Though we believe that you should absolutely educate yourself first on how to select a protein powder, and support brands that are transparent about their products and only use quality ingredients, there is no reason why this means you have to sacrifice flavor! In fact, here are some of our favorite protein flavors, that you are commonly found as options for high quality powders.
Classic for a reason, some of the best protein shakes can be made with vanilla protein powders. Derived from the orchids of the Vanilla genus, vanilla’s simple yet rich flavor lends itself well to protein powder, whether adding that subtle sweetness that hints at dessert, or balancing out a more fruit-centric palette.
We love mixing our vanilla protein powders with fresh ingredients such as bananas or berries, but check our some of our favorite protein shake recipes here:
All of these are great ways to start your day, or to refuel after a workout, depending on what you mix and when you want to take them! That being said, Vanilla is generally a sweet flavor, so if you’re particularly sensitive to sweetness, perhaps an unflavored option would be better suited to you.
There’s a reason why the word “chocoholic” exists, or why it is a key part of three major holidays (Valentine’s Day, Easter, and Halloween). In one word, it’s indulgent, and can’t be replaced by any other flavor (sorry, caramel!). Sourced from ground cacao beans, chocolate has been a delicacy and treat since the ancient Olmecs of southern Mexico, as early as 1500 B.C.
Whether mixed into a shake with bananas and peanut butter, made into popsicles topped with coconut, or even just adding an extra chocolatey protein kick, chocolate protein powder can help you reach your protein goals without having to sacrifice your sweet tooth.
Just take it from our HR manager Kelsey: "I love nutty, caramel, and chocolate anything so I always go for chocolate protein powder. It's a comforting and familiar taste when I'm on a health kick, and I love to add it to my afternoon protein shake!”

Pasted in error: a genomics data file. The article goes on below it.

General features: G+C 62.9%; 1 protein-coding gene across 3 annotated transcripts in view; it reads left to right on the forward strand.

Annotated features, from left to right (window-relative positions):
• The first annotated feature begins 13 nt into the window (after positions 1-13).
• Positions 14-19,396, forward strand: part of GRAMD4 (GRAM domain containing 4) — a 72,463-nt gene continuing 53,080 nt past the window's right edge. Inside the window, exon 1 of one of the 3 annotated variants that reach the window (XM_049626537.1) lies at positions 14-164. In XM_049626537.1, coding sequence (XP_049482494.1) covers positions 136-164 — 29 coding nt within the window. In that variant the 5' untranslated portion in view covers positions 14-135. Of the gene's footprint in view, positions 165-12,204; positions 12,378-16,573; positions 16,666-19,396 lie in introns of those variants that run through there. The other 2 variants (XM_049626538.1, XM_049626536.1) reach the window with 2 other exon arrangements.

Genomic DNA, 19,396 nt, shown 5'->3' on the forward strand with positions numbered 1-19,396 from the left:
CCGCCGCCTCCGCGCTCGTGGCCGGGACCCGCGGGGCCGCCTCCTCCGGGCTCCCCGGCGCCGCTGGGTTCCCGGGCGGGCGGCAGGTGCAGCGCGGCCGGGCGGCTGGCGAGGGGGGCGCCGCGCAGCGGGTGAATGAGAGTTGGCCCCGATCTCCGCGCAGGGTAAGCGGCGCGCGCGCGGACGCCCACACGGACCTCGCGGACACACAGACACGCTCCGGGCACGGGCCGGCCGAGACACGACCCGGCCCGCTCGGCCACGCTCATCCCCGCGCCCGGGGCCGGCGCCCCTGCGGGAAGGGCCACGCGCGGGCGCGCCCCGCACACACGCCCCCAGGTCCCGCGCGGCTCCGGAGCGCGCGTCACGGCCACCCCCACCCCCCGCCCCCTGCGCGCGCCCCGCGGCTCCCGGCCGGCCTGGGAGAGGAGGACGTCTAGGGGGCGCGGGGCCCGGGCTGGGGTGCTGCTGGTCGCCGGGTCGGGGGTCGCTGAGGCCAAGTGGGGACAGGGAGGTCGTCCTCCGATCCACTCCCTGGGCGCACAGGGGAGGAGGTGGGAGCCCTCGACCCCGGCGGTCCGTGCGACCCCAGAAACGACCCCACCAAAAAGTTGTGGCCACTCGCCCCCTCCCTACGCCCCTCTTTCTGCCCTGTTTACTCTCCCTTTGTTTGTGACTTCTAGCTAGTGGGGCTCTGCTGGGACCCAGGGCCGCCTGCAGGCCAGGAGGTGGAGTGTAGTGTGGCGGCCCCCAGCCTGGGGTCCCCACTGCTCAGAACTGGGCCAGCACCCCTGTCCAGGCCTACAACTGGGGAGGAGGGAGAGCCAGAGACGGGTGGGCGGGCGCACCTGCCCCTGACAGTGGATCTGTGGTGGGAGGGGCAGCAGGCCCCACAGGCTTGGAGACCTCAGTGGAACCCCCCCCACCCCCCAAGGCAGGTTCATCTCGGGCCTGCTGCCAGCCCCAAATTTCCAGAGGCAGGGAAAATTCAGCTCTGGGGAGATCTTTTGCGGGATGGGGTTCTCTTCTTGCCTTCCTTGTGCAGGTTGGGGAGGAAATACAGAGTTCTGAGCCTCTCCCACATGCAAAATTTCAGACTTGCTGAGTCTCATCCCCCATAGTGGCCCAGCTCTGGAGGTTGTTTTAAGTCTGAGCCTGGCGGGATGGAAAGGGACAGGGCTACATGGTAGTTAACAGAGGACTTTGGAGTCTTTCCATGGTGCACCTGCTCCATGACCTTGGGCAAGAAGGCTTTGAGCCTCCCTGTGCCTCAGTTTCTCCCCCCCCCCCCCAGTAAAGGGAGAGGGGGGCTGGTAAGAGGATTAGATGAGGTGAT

Many companies these days approach protein powders with the same enthusiasm as an artisanal pastry chef –– for many, it’s all about flavor combinations, and moving past your traditional chocolate and vanilla. Rule of thumb for protein powders: nearly any dessert you could imagine is now a protein powder flavor. Whether it’s chocolate banana, cereal milk, orange creamsicle, or traditional pumpkin pie, there’s a protein powder version that you can throw into your daily shake.
That being said, double-check the labels on these ones before purchasing, as protein powders with more artificial flavors are often sweetened with substances such as maltodextrin, dextrin, stevia, or sucralose. If you are trying to avoid artificial or added sugar, definitely be sure to stay clear of any powders with those sweeteners on the label.
And of course, make sure that this is something you’ll be excited to stick with. You will be tasting this flavor a lot, so you’re going to want one that you’ll look forward to. Most of these more unique flavors come in larger tub sizes, so be sure that you’re ready to commit to a daily birthday cake shake before purchasing an entire tub.
Maybe you’re someone without much of a sweet tooth, or someone who just wants their protein shakes to taste like, well, protein shakes! Not to worry, there are plenty of unflavored protein powders out there to ensure that you’re still getting your protein boost, without any superfluous flavors.
“I prefer an unflavored protein powder so that I’m not locked into one flavor when I buy mine. Sometimes I just want my shake to taste like the fruit I add to it. I can always add chocolate or vanilla if I want later!” says Care/of CX associate Bryce.
Unflavored protein powders are probably the best option for people who want to be able to add protein to different meals, so that they don’t always have to be a sweet treat.
Choosing a protein powder flavor is like going out for ice cream––they come in your classic chocolate or vanilla, can be made vegan, and even come in more nontraditional flavors if you’re feeling more adventurous. To supplement properly, make sure you’ve selected a powder whose brand and ingredients you trust, helps to fulfill your health goals, and most of all, tastes good. Bon appétit!